One of the most remarkable stories in Slaidburn Band's history is its connection with William Rimmer and the march composed by him that bears the village's name. It is a source of great surprise to bandsmen and women all over the country to discover that there is a village with the same name as this popular march and even more astounding that this village also has a brass band named after it. Many players are curious to know the story behind its composition, but first, a few details about Mr. Rimmer.
William Rimmer has often been described as the "king" of the brass band movement, involved with many of the top names in the band world - Fodens, Wingates Temperance, Shaw and Irwell Springs - around the turn of the century.
Rimmer was born at Southport in 1861 into a musical family. His father was bandmaster to a military band and encouraged both William and his brother Robert in their musical studies. At the age of 15 William joined the Southport Rifle band as a side-drummer and then moved onto the cornet, eventually becoming the bands principal cornet soloist. His prowess on the instrument became well known and he was engaged as a soloist by many of the best bands of the day, including Besses O' The Barn. He eventually gave up playing to concentrate on training and conducting bands and at the height of his fame conducted every winning band at both the Crystal Palace and Belle Vue competitions between 1905 and 1909. To many peoples surprise he retired from conducting in 1909 because of ill-health and concentrated on his other well-known role - that of composing and arranging music for brass and military bands. Many band libraries still contain his music - fine arrangements of operatic selections, overtures, songs, but above all he was a revered writer of marches, both for the contest platform and the countless road marches that bands needed whilst on the march. He continued to write and arrange for brass bands, often under pen-names, up to his death in 1936.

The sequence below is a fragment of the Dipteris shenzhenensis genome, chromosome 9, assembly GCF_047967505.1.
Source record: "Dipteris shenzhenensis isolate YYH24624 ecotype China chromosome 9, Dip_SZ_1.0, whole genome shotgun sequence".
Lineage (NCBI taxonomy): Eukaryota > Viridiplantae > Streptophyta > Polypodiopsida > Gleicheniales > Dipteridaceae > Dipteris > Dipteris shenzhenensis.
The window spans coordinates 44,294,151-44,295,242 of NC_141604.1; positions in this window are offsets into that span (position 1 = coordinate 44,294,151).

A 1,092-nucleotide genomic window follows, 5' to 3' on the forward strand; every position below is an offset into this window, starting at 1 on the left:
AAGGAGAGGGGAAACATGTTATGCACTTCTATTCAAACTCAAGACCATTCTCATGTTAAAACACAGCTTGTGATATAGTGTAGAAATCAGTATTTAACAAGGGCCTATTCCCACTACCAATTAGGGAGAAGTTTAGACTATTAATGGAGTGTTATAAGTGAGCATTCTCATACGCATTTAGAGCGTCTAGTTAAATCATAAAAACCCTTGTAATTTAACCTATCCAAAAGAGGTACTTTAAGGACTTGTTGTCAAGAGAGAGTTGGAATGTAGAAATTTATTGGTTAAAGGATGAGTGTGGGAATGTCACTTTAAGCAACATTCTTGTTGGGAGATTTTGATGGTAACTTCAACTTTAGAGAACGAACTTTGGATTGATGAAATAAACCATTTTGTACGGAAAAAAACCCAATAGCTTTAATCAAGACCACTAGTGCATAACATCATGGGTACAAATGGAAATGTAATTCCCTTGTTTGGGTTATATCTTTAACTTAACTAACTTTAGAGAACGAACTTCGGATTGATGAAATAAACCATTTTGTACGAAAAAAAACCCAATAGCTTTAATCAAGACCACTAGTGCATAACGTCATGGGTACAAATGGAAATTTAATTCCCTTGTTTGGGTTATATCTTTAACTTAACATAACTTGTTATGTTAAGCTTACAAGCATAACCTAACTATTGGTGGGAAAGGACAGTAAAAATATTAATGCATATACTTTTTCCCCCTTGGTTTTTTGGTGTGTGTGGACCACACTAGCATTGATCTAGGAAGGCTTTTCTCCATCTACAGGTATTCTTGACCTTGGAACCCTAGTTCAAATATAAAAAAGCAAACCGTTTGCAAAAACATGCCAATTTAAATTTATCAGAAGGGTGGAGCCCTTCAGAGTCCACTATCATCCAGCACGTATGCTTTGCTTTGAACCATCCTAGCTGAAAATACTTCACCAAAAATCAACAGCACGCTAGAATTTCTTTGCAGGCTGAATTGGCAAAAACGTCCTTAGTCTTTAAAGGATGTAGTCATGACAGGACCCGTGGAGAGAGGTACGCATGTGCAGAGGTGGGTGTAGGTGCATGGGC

It would seem that ill-health plagued Rimmer for most of his life and he was recommended by his doctor after a particularly bad spell to take a holiday and recuperate. He and a friend (possibly the Mr. Aldridge mentioned in an earlier chapter) came to Slaidburn for rest. On his arrival his host informed him of the Slaidburn Band and asked if he would care to come and hear them at rehearsal. Although Rimmer was supposed to be resting it is probably fair to say that he would not be able to resist the invitation to hear a band! It is said that the members of the band, discovering who was listening to them, invited William Rimmer to conduct the rehearsal which he did. The occasion was spent in re-tuning the band and passing on Rimmer's considerable experience in band training so that by the end of the rehearsal the band's overall sound was much improved. This so impressed the players that they asked if he would compose a march for them to play. This request, and the hospitality of the village, so impressed Rimmer that he agreed and on his return to Southport he wrote the march "Slaidburn" which was later published by Richardsons for which Rimmer received 15 shillings. It became very popular almost immediately and was adopted by Wingates Temperance Band as their signature tune which gave it additional publicity. Even today it is still the No. 1 selling march with its publishers and is probably in every brass band's library of road marches. As has been said, it is a source of surprise to many players to find a place and a band with the Slaidburn name, and many have made the effort to come and play Slaidburn with Slaidburn at Slaidburn over the years! In addition the members of the Slaidburn Band have had the opportunity to perform the march on their recent trips into France, Belgium, Holland and Germany. The march was also heard recently being played by a band in Hong Kong when some local folk on holiday there heard it. Rimmer certainly helped put Slaidburn on the musical map!
Amongst the present Conductors archives is a facsimile of William Rimmer's original piano copy of the march, which, for the musically-minded, is composed in F minor concert-pitch and later transposed into G-minor for the brass band version.